Although Swiss consumers are better off than those in some of the worst-hit European countries, notably the United Kingdom, where energy prices have tripled and inflation has reached 10 percent, lower-income households will still need some state aid. And they are still waiting for reassurance from the government.

Switzerland’s electricity grid is intertwined with Europe’s. Image by Michael Schwarzenberger from Pixabay

Despite being one of the world’s most successful economies, one in seven people in Switzerland live in poverty or is at risk of poverty. As pointed out by the charity Caritas, additional monthly expenses of 50 or 100 francs can create serious problems for people who are just scraping by.

Time is short between now and the end of the year to put something in place for the worst affected by the crisis. Knowing that something is in the pipeline would take away a lot of stress for low-income households.

The other at-risk group are those who earn too much to qualify for regular social assistance, such as subsidised health insurance, but too little to cope with ever-increasing outgoings. Whatever help is available should be delivered as swiftly as possible with a minimum of red tape. The pandemic showed, on a much broader scale, that this kind of state intervention is workable.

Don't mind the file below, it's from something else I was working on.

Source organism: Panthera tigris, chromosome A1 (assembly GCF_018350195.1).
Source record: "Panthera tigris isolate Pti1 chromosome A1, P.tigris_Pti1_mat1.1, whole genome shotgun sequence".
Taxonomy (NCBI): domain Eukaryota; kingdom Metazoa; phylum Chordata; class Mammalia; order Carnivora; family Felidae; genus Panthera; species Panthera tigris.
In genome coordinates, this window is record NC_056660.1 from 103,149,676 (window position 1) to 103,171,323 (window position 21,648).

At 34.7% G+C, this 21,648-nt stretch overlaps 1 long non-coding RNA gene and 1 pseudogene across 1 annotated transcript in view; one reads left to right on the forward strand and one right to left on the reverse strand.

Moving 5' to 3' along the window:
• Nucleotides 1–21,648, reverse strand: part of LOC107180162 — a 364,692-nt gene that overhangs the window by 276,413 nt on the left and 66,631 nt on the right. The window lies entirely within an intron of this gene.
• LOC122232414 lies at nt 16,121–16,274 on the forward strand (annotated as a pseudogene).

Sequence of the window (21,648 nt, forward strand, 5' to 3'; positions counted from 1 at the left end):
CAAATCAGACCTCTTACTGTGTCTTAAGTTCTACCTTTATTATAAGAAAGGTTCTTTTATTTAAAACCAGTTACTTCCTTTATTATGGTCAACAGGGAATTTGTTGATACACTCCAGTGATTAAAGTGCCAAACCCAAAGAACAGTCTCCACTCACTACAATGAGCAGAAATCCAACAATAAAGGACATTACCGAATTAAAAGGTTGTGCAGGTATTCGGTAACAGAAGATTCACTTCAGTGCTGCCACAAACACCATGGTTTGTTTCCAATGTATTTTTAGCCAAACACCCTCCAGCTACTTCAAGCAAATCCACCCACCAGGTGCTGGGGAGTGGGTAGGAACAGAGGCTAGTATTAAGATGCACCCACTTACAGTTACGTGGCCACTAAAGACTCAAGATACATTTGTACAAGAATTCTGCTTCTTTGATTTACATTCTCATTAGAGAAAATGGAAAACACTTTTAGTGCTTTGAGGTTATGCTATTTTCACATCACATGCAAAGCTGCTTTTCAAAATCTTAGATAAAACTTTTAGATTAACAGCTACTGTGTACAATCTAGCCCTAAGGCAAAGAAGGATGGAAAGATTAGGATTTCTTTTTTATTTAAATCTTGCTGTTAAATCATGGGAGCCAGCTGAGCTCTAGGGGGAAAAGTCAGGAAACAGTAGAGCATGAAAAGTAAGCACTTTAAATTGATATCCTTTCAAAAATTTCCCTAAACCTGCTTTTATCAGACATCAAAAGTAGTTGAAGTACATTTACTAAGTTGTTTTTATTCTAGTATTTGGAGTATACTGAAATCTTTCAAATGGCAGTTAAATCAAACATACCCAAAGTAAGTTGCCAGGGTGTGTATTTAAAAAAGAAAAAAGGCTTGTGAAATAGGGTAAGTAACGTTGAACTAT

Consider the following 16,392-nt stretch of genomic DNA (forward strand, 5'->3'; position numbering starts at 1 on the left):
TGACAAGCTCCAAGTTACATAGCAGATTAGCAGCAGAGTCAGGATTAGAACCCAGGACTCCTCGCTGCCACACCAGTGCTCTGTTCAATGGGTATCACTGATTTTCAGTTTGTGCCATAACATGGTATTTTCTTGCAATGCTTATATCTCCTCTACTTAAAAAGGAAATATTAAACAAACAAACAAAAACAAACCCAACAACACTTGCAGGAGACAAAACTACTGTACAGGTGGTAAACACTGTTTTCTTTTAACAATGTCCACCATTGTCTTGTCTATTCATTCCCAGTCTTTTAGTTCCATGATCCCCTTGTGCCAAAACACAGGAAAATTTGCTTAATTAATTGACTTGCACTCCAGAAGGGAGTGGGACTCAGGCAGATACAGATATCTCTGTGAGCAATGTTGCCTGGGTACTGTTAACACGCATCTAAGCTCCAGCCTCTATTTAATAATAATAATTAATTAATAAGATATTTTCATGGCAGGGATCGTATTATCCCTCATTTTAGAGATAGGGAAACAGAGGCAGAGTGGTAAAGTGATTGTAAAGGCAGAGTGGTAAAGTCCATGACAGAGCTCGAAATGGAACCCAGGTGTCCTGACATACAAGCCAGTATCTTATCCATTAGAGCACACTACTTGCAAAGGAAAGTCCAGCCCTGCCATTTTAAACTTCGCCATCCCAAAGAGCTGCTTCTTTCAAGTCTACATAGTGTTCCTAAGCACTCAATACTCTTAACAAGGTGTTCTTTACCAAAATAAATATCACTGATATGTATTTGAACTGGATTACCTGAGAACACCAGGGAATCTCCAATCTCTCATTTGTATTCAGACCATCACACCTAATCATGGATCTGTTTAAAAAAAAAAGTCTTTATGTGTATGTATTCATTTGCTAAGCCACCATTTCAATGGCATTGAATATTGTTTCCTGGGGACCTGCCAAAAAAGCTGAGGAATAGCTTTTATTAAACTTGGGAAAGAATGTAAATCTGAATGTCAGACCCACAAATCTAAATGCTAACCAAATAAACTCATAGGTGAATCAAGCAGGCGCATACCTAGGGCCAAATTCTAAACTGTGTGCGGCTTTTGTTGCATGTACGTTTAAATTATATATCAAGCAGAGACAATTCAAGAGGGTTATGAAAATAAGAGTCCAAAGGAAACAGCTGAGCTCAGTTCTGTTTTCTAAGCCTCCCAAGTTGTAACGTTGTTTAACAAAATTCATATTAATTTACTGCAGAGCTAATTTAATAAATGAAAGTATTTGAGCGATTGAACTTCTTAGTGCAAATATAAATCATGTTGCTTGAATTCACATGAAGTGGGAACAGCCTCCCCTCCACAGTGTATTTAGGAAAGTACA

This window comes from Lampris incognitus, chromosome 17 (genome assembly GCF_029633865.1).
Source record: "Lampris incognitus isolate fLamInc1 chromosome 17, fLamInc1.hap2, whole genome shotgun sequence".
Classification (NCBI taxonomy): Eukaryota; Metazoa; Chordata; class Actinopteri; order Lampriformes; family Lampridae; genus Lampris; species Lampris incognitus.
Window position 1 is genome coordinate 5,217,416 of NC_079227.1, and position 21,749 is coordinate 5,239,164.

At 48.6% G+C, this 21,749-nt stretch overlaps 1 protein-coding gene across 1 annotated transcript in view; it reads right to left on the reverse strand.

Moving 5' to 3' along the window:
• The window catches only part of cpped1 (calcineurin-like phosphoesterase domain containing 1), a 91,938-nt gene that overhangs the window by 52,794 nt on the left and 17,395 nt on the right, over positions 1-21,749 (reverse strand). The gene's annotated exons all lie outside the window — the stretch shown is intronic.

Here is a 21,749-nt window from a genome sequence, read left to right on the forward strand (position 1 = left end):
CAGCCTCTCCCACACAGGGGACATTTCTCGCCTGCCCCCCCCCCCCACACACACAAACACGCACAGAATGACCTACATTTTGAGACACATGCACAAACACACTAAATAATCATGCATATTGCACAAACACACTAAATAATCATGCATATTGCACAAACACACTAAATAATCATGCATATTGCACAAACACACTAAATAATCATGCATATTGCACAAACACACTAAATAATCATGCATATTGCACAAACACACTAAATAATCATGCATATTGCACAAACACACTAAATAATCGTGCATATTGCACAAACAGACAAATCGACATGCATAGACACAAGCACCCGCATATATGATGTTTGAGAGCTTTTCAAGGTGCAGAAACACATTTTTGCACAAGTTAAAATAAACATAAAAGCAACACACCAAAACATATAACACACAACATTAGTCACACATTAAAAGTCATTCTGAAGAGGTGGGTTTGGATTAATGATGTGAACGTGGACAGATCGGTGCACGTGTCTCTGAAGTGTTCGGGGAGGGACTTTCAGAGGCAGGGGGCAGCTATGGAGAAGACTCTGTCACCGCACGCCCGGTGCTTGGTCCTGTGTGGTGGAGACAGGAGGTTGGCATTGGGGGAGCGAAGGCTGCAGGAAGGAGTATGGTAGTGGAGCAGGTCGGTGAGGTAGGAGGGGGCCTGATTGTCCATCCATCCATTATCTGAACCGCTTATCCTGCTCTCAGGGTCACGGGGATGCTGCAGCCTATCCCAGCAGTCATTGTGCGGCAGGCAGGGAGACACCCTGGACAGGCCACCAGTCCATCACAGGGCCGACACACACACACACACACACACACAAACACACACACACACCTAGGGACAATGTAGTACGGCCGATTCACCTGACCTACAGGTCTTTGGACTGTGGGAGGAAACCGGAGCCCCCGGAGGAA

With such a high share of renewable energy covering domestic electricity demand in Switzerland – close to 80 percent – Switzerland is in an enviable position. Its reliance on imported gas is relatively low.

All the more reason why the Federal Electricity Commission Elcom should make sure that the consumer is protected from extra charges. The Swiss Foundation for Consumer Protection has already drawn attention to this problem and called for Elcom to take a closer look at and correct unjustified price increases.

This is no easy task, with hundreds of providers active in the market. But, with the cooperation of the government, cantons and communes, there are changes that can be made to the various tariff structures that would make a difference.

One suggestion is the removal of the set basic charge imposed by some companies so that customers are paying for their true level of electricity use. This would also increase the incentive to be energy efficient. Bills could also be trimmed by reducing grid connection fees and municipal duties.

This time of uncertainty in the world economy calls for innovation and flexibility on the part of decision-makers, with policies that provide reassurance and put the people’s well-being first.

If Swiss families and pensioners are afraid to turn on the heating this winter, it will be a damning indictment of the country’s political leadership.